Google employee's leaked anti-diversity memo sparks evaluation of tech culture
The NewsHour Weekend's Hari Sreenivasan spoke with Erica Joy Baker of Project Include about the memo.
An internal memo criticizing Google's attempts to promote women in engineering was made public on Saturday, sparking a debate within the tech community about the values it defends. In the memo, a 10-page manifesto first reported on by Motherboard and published in full by Gizmodo, an unnamed employee argued that Google's diversity efforts are doomed to fail due to biological differences between genders that render women less suited to engineering.
In the memo, titled "Google's Ideological Echo Chamber," the author said that the company's push for gender diversity should be swapped for "ideological diversity."
The document, which ricocheted across the internet over the weekend, was swiftly denounced by some Google employees who expressed support for their female colleagues and frustration with the realities of working in tech — a sector not removed from the polarized politics of the nation.
Some within the company defended the memo, writing in an internal thread that it "took serious guts to post that," Motherboard reported. One Google employee wrote, "We need more people standing up against the insanity. Otherwise 'Diversity and Inclusion' which is essentially a pipeline from Women's and African Studies into Google, will ruin the company."
In response, Danielle Brown, Google's newly-named vice president of diversity, integrity, and governance, wrote in a statement that the memo's contents do not represent values that Google "endorses, promotes or encourages."
"We are unequivocal in our belief that diversity and inclusion are critical to our success as a company, and we'll continue to stand for that and be committed to it for the long haul," she wrote.
Brown went on to defend the open expression of beliefs.
"Part of building an open, inclusive environment means fostering a culture in which those with alternative views, including different political views, feel safe sharing their opinions," she said, before drawing a line at views that conflict with equal employment and anti-discrimination laws.
Google was one of the first companies to make their workforce diversity data public. Among workers in tech roles, the company remains 80 percent male and majority white.
In April, the U.S. Department of Labor found "systemic compensation disparities" between men and women throughout the company, whose parent company, Alphabet, employs more than 60,000 people worldwide.
Yonatun Zunger, who was a Distinguished Engineer at Google until about one week ago, wrote in a Medium post that the memo's author, besides presenting an unsubstantiated case for the biological differences between genders, misunderstands what it means to be an engineer.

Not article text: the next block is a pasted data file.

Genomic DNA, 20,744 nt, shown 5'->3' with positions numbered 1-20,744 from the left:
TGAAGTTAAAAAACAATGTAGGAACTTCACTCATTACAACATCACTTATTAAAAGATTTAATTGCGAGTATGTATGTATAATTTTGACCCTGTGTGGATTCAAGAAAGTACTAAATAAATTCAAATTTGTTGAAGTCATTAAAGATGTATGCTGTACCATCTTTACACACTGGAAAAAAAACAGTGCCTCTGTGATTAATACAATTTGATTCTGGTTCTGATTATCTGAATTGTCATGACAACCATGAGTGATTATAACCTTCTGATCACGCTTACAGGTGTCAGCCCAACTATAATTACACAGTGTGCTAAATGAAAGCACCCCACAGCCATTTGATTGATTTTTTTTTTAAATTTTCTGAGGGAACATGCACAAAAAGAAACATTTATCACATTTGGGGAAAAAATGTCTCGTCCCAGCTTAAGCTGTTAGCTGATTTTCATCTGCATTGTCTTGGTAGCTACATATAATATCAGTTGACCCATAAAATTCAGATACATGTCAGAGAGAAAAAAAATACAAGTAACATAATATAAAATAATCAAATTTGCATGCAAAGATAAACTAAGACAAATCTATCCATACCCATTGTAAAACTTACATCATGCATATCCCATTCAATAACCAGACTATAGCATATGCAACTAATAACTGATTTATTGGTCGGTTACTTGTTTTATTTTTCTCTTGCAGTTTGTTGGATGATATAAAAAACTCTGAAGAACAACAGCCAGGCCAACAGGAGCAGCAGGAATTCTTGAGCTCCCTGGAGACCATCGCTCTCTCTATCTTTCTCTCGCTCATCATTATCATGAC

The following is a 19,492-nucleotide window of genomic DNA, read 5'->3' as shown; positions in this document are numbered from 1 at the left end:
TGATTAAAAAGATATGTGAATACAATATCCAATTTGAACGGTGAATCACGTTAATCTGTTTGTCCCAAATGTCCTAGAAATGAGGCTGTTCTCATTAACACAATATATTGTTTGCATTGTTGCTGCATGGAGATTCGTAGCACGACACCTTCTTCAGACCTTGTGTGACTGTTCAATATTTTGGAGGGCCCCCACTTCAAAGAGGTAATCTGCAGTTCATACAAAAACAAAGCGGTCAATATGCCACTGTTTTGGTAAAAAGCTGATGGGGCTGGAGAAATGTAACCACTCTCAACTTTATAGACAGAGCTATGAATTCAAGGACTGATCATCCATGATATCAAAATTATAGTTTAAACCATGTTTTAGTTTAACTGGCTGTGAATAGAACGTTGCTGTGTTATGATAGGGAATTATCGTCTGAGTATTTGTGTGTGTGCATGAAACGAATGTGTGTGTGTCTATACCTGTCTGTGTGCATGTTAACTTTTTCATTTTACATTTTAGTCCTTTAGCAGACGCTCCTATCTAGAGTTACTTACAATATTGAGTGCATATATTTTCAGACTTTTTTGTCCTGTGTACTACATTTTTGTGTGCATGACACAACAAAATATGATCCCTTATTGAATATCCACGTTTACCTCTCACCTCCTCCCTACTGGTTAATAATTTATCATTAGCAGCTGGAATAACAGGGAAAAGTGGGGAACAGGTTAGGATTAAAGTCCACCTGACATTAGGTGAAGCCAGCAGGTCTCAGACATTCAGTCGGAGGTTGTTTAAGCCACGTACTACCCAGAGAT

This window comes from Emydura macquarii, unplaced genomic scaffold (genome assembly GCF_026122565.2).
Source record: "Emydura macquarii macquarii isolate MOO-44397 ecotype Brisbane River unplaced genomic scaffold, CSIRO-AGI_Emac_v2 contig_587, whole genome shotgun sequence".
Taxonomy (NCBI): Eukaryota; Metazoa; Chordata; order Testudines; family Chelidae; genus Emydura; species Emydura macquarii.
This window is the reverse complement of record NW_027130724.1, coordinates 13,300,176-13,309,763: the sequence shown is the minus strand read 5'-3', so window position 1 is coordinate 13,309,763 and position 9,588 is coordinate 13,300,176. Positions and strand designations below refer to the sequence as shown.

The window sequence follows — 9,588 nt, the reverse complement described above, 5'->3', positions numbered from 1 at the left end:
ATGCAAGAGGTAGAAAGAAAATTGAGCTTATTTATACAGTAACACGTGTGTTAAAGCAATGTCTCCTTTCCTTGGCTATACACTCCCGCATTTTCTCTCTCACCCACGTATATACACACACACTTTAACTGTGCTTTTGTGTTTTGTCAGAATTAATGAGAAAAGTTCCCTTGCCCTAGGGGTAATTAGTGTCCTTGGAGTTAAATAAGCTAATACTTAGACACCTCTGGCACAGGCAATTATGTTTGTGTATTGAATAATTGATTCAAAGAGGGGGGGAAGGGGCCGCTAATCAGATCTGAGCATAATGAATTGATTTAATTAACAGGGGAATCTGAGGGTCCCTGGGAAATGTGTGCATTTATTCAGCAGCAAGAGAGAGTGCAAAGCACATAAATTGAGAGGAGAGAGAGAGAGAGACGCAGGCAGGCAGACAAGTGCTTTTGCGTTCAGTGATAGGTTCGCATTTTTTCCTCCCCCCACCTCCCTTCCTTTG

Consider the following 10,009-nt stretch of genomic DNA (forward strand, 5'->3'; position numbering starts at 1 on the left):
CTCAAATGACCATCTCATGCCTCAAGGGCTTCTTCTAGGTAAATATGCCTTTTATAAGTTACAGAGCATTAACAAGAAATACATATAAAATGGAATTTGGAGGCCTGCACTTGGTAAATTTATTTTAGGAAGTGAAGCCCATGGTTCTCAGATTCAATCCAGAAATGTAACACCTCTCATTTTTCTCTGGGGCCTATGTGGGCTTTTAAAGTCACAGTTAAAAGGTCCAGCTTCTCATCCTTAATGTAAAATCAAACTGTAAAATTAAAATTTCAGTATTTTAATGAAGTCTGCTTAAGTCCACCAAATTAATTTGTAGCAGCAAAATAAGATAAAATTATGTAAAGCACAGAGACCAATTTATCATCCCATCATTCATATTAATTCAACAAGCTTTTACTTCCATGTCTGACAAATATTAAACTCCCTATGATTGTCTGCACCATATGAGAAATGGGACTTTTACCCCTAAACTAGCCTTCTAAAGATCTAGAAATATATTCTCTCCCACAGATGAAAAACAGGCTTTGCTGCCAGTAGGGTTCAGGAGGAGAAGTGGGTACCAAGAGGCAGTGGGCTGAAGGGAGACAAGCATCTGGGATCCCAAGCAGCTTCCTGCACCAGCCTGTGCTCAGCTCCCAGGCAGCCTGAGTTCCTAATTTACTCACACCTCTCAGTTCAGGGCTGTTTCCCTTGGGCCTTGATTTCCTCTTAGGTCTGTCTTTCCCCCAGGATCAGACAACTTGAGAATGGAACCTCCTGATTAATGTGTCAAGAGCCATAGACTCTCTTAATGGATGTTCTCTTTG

"Essentially, engineering is all about cooperation, collaboration, and empathy for both your colleagues and your customers … All of these traits which the manifesto described as 'female' are the core traits which make someone successful at engineering," he wrote.
Zunger went on to lambast the author for disregarding the human costs of publishing his memo.
"You just put out a manifesto inside the company arguing that some large fraction of your colleagues are at root not good enough to do their jobs, and that they're only being kept in their jobs because of some political ideas," he wrote.
Erica Joy Baker, a former Google employee and a founder of Project Include, an initiative that works to make tech companies more diverse, called the memo "bigotry dressed up as science" and said that she worries it will contribute to hostility toward women at Google.
In an interview with the PBS NewsHour Weekend, Joy said she was troubled by the level of open disregard for diversity initiatives that the memo reveals. Though she faced instances of racism and sexism while at Google, she said she would not have expected any of her former coworkers to feel secure enough to broadly share a manifesto like this one.
What's now unfolding in plain view at Google, she said, mirrors conversations being had on far-right online forums.
"It's the same sort of stuff that you see on alt-right websites … but distilled into an engineer-y, scientific format to make it seem like it's well researched," she said.
Joy urged tech leaders to look closely at the work environments that allow employees to "feel safe and protected now to go ahead and say that women can't be engineers."
This memo, she said, speaks to the culture at Google in particular, but of tech at large. "It's an isolated incident, but I feel like it's a canary in a coal mine," she said.